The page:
Workers on a barge off the Palm Jebel Ali operate a crane and help to dump crushed china discarded by Emirates airline into the sea. It will act as an anchor for the local oyster population, providing them with an environment to flourish. Image Credit: Francois Nel/Gulf News

Dubai: When a global airline decides to deep-six discarded items no longer used on its commercial aircraft, the waste usually makes its way to a dumpster bound for the landfill.

But in an unusual break from the routine, Emirates airline has come up with a creative way of discarding roughly 18 tonnes of worn-out chinaware used on its fleet of 169 passenger aircraft whilst creating new habitat for marine animals in the waters off Dubai.

Earlier this week on a flat blue sea early in the morning, a large steel tug steamed towards a point just west of the Palm Jebel Ali to dispatch its unusual payload on the seabed.

Once anchored over a large underwater summit, marine crews manoeuvred an on-board crane to swing bags of crushed china weighing a tonne each and, with the pull of a rip cord, released the non-toxic china pieces into the water.

With precision, 18 bags of material were emptied to create a carefully positioned layer on the sea floor of new china substrata with a view to providing a 100 square-metre nursery of sorts for thousands of young Gulf Pearl oysters.

The new substrate will help replace marine habitat lost via construction of offshore projects along the Dubai shoreline such as the Palm Jebel Ali, Palm Jumeirah and The World islands.

The pieces of fine china are a far better medium for young oysters to grab a toehold than traditional sandy bottom landscapes common in Gulf waters, said Keith Wilson, marine programme director of Emirates Marine Environmental Group (EMEG).

The marine group has worked in partnership with Emirates to construct the new underwater oyster bed.

"When you give the oyster a place to grow, it does great but it needs to be a suitable substrate," Wilson told Gulf News on site during the operation.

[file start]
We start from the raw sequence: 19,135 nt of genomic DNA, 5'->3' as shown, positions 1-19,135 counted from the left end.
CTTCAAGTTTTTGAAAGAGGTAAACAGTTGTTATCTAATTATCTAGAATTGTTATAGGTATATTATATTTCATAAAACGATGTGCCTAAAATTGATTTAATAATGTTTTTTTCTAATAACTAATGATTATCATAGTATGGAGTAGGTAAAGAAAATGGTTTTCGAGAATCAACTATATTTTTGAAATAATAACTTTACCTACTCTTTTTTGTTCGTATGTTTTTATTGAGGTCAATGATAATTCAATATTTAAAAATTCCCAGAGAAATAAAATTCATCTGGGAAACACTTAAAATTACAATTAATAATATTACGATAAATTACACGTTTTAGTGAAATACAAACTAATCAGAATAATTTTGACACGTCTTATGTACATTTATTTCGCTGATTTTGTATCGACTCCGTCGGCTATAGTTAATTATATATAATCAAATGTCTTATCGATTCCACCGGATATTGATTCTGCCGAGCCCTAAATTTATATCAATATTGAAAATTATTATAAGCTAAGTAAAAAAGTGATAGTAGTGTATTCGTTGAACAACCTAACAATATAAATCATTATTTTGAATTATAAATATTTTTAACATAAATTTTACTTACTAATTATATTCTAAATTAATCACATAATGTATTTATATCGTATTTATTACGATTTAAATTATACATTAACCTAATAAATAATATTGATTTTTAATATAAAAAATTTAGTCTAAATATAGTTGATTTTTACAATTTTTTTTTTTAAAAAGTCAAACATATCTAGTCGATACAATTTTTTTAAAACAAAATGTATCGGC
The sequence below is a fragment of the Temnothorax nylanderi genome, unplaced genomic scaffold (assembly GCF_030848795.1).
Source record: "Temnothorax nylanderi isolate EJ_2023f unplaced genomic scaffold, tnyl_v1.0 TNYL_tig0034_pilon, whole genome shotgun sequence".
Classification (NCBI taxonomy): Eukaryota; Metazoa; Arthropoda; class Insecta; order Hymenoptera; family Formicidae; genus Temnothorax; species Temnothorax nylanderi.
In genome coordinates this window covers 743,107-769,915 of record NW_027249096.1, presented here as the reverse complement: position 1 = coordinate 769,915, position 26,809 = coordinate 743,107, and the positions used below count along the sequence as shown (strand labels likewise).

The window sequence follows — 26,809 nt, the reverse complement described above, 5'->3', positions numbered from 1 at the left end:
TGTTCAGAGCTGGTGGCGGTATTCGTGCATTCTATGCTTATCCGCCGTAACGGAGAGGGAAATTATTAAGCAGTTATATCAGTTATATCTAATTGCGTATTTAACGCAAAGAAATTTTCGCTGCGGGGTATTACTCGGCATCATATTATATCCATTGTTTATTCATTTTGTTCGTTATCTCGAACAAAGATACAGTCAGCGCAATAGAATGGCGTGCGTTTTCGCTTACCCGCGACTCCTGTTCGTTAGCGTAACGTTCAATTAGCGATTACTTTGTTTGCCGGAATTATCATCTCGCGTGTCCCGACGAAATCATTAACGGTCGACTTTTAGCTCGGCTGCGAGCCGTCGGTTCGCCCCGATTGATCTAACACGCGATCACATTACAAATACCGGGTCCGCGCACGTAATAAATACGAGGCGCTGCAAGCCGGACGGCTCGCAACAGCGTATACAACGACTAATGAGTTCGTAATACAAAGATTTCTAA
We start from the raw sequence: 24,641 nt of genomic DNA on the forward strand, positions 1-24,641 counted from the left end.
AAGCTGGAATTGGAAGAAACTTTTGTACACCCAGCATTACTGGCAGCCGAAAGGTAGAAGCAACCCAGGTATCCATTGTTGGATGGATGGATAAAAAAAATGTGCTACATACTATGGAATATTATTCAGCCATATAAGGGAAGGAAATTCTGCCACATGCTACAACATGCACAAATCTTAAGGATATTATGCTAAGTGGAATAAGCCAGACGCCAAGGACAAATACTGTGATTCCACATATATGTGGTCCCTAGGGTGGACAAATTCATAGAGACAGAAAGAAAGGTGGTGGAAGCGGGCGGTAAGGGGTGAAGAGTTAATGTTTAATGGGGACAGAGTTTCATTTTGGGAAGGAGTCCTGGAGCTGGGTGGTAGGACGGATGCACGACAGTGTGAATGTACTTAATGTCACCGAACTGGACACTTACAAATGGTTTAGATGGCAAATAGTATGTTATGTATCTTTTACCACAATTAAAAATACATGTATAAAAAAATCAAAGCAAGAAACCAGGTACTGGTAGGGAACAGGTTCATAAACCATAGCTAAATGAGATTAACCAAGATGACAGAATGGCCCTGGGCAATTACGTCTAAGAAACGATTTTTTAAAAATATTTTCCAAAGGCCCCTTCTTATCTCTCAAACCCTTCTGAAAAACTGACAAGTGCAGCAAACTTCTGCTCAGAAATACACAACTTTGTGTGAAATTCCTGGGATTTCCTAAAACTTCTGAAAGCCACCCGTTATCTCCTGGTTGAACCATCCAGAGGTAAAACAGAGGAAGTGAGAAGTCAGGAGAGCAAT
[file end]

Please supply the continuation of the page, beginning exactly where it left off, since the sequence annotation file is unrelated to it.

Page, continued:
The new patch of shaped china substrate is located on the thin part of the tear-drop shaped seabed summit or mound that is also bound to the northwest by a large crop of sea grass from which tiny Gulf Pearl oysters are starting out in life.

As the oysters mature into juveniles, they migrate from grassy areas looking for a permanent seabed home, preferably one with tiny outcroppings on which to attach themselves in mild currents.

Prime habitat conditions

Wilson said the position of the crushed chinaware so close to the sea grass in an area with an underwater current of about a quarter of a knot should offer prime habitat conditions for growing young oysters — once the lifeblood of the UAE seafaring community which harvested and sold gleaming white pearls.

With the new oyster bed in place, Wilson said EMEG staff will begin monitoring the site to gauge the progress of the underwater experiment.

"We will monitor at least bi-annually," said Wilson. "We don't expect to see anything short term; it will take a couple of years."

Doing all and everything to help foster a larger natural stock of the Gulf Pearl oyster is paramount to keeping a growing tide of pollution of the Gulf by GCC countries at bay.

"The Gulf Pearl oyster is a fundamental part of the ecosystem. It's important for the environment because of its filtering capabilities," Wilson said.

By filtering the Gulf waters, the oyster is an important link up and down a food chain that depends on clean waters to survive.

Wilson dismissed any notions that the crushed chinaware on the seabottom was just another form of man-made pollution entering the marine environment.

He said the new-habitat project is no different than countless other efforts around the globe in which objects large and small are deliberately sent to the ocean bottom to create new artificial reefs or seabeds to encourage life. Large steel ships declared surplus or no longer seaworthy, for example, are routinely sunk at sea in protected wildlife areas to provide completely new artificial reefs to promote marine life.

The Emirates chinaware-EMEG project was carried out according to strict provisions under what's called the London Convention, Wilson said, an international agreement designed to protect marine habitats.

The project also met with approvals from authorities such as the Jebel Ali Port Authority.